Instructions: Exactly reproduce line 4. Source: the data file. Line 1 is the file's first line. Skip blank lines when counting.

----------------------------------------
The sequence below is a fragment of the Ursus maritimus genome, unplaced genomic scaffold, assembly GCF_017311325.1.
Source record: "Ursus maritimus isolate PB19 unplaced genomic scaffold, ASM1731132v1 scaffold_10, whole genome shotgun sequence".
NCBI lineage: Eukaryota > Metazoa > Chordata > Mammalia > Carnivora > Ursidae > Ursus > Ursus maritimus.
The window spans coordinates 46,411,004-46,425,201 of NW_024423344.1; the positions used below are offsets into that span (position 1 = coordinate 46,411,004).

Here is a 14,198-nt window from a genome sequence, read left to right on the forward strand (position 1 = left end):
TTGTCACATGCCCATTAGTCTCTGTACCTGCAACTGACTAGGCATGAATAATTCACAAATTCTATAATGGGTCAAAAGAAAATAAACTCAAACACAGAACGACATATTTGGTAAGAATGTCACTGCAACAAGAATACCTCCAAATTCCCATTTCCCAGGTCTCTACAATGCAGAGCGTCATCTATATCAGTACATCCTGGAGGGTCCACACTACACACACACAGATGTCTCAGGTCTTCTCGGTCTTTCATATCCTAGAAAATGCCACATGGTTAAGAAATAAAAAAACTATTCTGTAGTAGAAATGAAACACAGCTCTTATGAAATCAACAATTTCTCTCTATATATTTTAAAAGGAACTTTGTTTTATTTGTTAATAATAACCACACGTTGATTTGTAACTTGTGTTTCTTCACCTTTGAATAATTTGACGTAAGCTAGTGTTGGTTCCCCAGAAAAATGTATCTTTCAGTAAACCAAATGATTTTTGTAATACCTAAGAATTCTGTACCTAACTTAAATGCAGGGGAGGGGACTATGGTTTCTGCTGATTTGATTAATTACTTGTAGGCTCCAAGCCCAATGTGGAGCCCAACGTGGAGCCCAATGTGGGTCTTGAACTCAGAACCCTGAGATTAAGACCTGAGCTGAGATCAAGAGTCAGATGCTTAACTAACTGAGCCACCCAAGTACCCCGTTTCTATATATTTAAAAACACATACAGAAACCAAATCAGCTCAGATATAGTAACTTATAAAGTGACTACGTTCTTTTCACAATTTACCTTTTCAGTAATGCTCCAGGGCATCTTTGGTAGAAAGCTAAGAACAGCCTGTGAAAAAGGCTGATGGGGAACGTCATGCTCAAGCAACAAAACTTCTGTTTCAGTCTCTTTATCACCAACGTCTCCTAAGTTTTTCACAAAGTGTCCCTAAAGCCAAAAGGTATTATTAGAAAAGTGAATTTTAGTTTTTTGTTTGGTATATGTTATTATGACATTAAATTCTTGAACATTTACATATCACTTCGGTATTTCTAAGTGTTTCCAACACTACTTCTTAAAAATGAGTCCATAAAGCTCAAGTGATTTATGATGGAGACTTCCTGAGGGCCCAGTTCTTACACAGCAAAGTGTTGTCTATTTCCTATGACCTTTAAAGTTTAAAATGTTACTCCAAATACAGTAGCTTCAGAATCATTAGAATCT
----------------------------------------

The window spans coordinates 46,411,004-46,425,201 of NW_024423344.1; the positions used below are offsets into that span (position 1 = coordinate 46,411,004).